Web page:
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View Diary: Bill Maher's excellent argument for a living wage (63 comments)

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  •  If the business model is not sustainable... (22+ / 0-)

    ...without big government handouts, then it needs to adapt or be replaced with one that is sustainable.  Wouldn't you agree?

    Fast food is not some new or emerging industry that needs some help to get established or to allow technologies to mature.  It's an established service industry.  Government programs to help the poor have allowed this industry to become economically distorted at the expense of taxpayers.

    McDonald's franchisees may have slim profit margins, but the parent company makes big money.  But if their franchises go under, their profits sink.  So what would have to happen is that the fees/prices they charge to their franchisees would have to drop, meaning that the restaurants still make their slim profit margins, but the parent company makes a bit less.

    I mean, these restaurants seem to function fine in places with higher minimum wages.  They can do so in the US too, and without so much in taxpayer assistance.

    •  That is the kind of argument that requires data (2+ / 0-)
      Recommended by:
      Sparhawk, VClib

      to back it up, of course.  It may be true, it may not be.  It all depends on, for example the other costs (are the other costs in those places with significantly higher wages as much?) the market (are their customers willing to buy at higher prices without sales decreasing) the corporate tax structure (how does that affect profitability) that kind of thing.  You'd need to see the financial data of the individual franchises and the market data of the area to make that comparison, and then the financial data and market data of franchises here to see how that would work.  

      My point is it's not as simple to as to say, "McD's makes millions -- they can afford it if we double the minimum wage."  That kind of statement requires actual facts to support it -- all of the kinds of facts I discussed in these comments.  And, of course, you'd also want data on how it affects the number of minimum wage jobs -- how many people might lose jobs and thus require support from the government.  That number will vary depending on how much of an increase you are talking about, but economists can make estimates.  You'd need numbers on all of that.

      And, of course, Congress (if they are responsible -- a big assumption, I know) will require that kind of data when they make a decision about how much to increase the minimum wage, along with data on how it will affect the number of minimum wage jobs.  

      I would never support a member of Congress making a decision about what the minimum wage should be without those kinds of actual facts and data.

      •  If you don't have (7+ / 0-)

        the actual data yourself, how can you make the argument against increasing the minimum wage?

        Roundhead's argument about an unsustainable business model stands.

        Truth is harmonious, lies are discordant.

        by Babsnc on Sat Oct 26, 2013 at 08:56:49 AM PDT

        [ Parent ]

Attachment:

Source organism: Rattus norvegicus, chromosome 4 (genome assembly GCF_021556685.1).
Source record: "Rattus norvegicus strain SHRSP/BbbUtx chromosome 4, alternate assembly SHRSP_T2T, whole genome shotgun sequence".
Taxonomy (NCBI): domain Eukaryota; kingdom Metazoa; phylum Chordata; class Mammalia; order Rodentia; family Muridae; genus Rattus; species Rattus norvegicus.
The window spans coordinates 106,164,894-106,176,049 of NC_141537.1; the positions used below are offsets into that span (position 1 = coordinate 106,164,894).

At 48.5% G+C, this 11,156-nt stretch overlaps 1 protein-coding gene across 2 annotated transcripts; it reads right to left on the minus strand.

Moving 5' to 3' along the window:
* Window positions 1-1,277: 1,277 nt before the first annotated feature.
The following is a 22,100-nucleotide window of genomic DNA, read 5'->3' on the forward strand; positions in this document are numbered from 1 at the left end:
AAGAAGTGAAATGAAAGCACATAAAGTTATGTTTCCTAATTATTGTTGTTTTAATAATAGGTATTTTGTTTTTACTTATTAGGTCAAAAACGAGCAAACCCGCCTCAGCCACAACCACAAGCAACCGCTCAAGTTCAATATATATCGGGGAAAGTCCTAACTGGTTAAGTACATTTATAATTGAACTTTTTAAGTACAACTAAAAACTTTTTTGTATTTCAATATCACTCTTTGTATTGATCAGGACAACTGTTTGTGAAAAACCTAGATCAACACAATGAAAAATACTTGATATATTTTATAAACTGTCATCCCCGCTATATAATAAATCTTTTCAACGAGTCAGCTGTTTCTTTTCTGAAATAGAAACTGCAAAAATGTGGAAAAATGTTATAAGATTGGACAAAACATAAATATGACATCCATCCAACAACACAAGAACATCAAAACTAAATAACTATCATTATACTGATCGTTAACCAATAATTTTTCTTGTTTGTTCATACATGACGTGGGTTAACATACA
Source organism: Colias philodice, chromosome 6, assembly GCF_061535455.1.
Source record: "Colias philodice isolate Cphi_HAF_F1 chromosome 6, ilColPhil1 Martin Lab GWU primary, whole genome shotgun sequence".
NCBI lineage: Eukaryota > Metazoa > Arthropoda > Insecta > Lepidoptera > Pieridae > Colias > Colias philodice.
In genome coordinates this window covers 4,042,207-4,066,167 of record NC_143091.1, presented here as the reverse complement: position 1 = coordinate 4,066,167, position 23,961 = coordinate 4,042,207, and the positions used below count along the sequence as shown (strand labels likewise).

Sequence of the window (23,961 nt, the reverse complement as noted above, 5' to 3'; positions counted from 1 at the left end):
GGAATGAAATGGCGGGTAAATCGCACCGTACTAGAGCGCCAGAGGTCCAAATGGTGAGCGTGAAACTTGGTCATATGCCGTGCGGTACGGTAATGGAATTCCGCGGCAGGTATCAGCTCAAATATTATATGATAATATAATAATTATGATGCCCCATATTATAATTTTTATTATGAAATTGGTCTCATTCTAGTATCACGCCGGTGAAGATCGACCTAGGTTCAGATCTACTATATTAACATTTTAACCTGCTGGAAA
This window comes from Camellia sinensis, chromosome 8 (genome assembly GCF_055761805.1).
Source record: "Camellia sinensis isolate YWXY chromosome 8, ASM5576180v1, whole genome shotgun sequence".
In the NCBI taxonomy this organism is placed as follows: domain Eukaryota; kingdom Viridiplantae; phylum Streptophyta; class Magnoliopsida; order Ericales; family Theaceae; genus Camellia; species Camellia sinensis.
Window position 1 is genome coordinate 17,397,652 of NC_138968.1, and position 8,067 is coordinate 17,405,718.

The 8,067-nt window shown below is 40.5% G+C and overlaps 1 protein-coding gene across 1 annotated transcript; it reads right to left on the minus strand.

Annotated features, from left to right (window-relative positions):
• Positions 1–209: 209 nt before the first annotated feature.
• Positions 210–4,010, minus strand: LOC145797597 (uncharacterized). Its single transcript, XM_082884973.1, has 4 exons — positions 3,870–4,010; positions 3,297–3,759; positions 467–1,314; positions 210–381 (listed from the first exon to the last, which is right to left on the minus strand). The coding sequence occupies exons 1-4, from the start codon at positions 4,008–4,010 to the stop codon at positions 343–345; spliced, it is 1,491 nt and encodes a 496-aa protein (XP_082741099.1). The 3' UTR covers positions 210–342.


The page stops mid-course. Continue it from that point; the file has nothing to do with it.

•  I am NOT arguing against increasing (2+ / 0-)
          Recommended by:
          twcollier, VClib

          the minimum wage.  I think that the minimum wage probably needs to be raised.  

          What I am saying is when you look at HOW MUCH to raise it, you need to have that kind of data to see what the economic effect would be.  Raising the minimum wage to $9, for example, is going to have a different effect than raising it to $15.    

          •  so you've been saying essentially nothing (3+ / 0-)
            Recommended by:
            Shotput8, mkor7, Babsnc

            with lots of words.

            I think that needs saying.

            •  Sigh. Look back to my original post. (2+ / 0-)
              Recommended by:
              Sparhawk, VClib

              I am trying to explain why it's illegitimate to say, as many here do, "McD's or Wendy's or Buger King makes millions a year, so they can pay $15 an hour."  It's a much more complicated analysis than that.  

              And I fully expect anyone I would send to Congress would make exactly the kind of analysis I am describing -- or rely on that kind of analysis done by someone else -- before they decide where the minimum wage should be.  I would hope everyone else would expect the same thing.  

          •  so what we infer is (0+ / 0-)

            your concerned advice, offered in good faith, of course, is worth exactly what we paid for it.

            thank  you, and have a great day!

            “Vote for the party closest to you, but work for the movement you love.” ~ Thom Hartmann 6/12/13

            by ozsea1 on Sat Oct 26, 2013 at 10:24:47 AM PDT

            [ Parent ]

          •  I think we all know that... (0+ / 0-)

            ...it's not getting raised to $15.  Not even close.

            You campaign for $15/hr in order to try to settle for more like $10-$12/hr.  There is some data for the effect of that already because some cities and states have higher minimum wages already.  But you'll never competely get data over something that cannot really be replicated, namely raising the national minimum wage across the entire country.

      •  What other data would you want? (0+ / 0-)

        If McDonald's cannot adjust their business model to turn a profit without major taxpayer subsidies, then it should be allowed to fail and replaced by someone else who CAN.  I'm not sure what part getting more data first would play in this.

        If one fast food chain collapses, the others will quickly expand to fill the void.  Franchisees are up the creek, but why should taxpayers be subsidizing them in the first place?

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